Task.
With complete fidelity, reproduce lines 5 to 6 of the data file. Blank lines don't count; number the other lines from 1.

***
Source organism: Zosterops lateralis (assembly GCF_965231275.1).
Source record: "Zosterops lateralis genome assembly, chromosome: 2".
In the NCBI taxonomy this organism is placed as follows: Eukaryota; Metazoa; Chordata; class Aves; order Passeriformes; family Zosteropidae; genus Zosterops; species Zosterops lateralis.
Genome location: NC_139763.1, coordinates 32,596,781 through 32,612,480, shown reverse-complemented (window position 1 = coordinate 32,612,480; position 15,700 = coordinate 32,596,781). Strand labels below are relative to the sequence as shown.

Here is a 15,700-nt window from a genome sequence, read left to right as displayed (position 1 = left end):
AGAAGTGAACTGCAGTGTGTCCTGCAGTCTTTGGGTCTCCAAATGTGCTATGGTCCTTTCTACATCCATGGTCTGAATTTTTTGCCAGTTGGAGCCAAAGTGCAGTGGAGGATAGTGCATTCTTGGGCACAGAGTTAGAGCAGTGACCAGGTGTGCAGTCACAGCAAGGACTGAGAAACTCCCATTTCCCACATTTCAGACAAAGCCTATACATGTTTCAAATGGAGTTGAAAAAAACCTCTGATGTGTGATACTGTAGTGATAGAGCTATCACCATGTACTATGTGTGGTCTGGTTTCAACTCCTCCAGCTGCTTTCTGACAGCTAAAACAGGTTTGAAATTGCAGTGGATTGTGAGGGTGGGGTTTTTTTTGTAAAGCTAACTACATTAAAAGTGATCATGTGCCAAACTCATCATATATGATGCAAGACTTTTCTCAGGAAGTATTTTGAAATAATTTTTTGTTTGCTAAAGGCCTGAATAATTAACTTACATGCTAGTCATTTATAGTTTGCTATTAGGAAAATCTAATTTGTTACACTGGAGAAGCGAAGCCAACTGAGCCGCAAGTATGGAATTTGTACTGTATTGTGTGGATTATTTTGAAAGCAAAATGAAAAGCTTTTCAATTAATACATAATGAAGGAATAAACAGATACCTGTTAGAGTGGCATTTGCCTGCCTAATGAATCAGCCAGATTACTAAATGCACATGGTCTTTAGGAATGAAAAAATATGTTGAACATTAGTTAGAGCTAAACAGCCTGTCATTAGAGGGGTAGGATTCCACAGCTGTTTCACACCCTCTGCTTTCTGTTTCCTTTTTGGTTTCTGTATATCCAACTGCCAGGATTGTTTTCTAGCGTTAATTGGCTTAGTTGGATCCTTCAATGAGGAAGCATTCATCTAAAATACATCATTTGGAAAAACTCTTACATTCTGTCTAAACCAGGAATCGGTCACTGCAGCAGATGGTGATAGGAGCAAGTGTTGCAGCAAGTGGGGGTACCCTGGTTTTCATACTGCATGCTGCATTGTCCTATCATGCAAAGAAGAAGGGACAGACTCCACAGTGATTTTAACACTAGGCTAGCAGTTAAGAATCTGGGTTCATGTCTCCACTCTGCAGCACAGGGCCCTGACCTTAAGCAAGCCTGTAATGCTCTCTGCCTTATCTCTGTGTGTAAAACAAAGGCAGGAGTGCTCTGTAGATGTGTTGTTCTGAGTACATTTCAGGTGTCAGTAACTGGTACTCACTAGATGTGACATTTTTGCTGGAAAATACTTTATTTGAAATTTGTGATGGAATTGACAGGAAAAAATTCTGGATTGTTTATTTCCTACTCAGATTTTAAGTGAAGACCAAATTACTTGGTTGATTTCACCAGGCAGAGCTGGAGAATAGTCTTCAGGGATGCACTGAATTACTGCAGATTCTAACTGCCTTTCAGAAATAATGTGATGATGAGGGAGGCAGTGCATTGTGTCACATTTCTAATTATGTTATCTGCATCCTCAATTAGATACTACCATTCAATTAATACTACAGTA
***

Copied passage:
Here is a 15,700-nt window from a genome sequence, read left to right as displayed (position 1 = left end):
AGAAGTGAACTGCAGTGTGTCCTGCAGTCTTTGGGTCTCCAAATGTGCTATGGTCCTTTCTACATCCATGGTCTGAATTTTTTGCCAGTTGGAGCCAAAGTGCAGTGGAGGATAGTGCATTCTTGGGCACAGAGTTAGAGCAGTGACCAGGTGTGCAGTCACAGCAAGGACTGAGAAACTCCCATTTCCCACATTTCAGACAAAGCCTATACATGTTTCAAATGGAGTTGAAAAAAACCTCTGATGTGTGATACTGTAGTGATAGAGCTATCACCATGTACTATGTGTGGTCTGGTTTCAACTCCTCCAGCTGCTTTCTGACAGCTAAAACAGGTTTGAAATTGCAGTGGATTGTGAGGGTGGGGTTTTTTTTGTAAAGCTAACTACATTAAAAGTGATCATGTGCCAAACTCATCATATATGATGCAAGACTTTTCTCAGGAAGTATTTTGAAATAATTTTTTGTTTGCTAAAGGCCTGAATAATTAACTTACATGCTAGTCATTTATAGTTTGCTATTAGGAAAATCTAATTTGTTACACTGGAGAAGCGAAGCCAACTGAGCCGCAAGTATGGAATTTGTACTGTATTGTGTGGATTATTTTGAAAGCAAAATGAAAAGCTTTTCAATTAATACATAATGAAGGAATAAACAGATACCTGTTAGAGTGGCATTTGCCTGCCTAATGAATCAGCCAGATTACTAAATGCACATGGTCTTTAGGAATGAAAAAATATGTTGAACATTAGTTAGAGCTAAACAGCCTGTCATTAGAGGGGTAGGATTCCACAGCTGTTTCACACCCTCTGCTTTCTGTTTCCTTTTTGGTTTCTGTATATCCAACTGCCAGGATTGTTTTCTAGCGTTAATTGGCTTAGTTGGATCCTTCAATGAGGAAGCATTCATCTAAAATACATCATTTGGAAAAACTCTTACATTCTGTCTAAACCAGGAATCGGTCACTGCAGCAGATGGTGATAGGAGCAAGTGTTGCAGCAAGTGGGGGTACCCTGGTTTTCATACTGCATGCTGCATTGTCCTATCATGCAAAGAAGAAGGGACAGACTCCACAGTGATTTTAACACTAGGCTAGCAGTTAAGAATCTGGGTTCATGTCTCCACTCTGCAGCACAGGGCCCTGACCTTAAGCAAGCCTGTAATGCTCTCTGCCTTATCTCTGTGTGTAAAACAAAGGCAGGAGTGCTCTGTAGATGTGTTGTTCTGAGTACATTTCAGGTGTCAGTAACTGGTACTCACTAGATGTGACATTTTTGCTGGAAAATACTTTATTTGAAATTTGTGATGGAATTGACAGGAAAAAATTCTGGATTGTTTATTTCCTACTCAGATTTTAAGTGAAGACCAAATTACTTGGTTGATTTCACCAGGCAGAGCTGGAGAATAGTCTTCAGGGATGCACTGAATTACTGCAGATTCTAACTGCCTTTCAGAAATAATGTGATGATGAGGGAGGCAGTGCATTGTGTCACATTTCTAATTATGTTATCTGCATCCTCAATTAGATACTACCATTCAATTAATACTACAGTA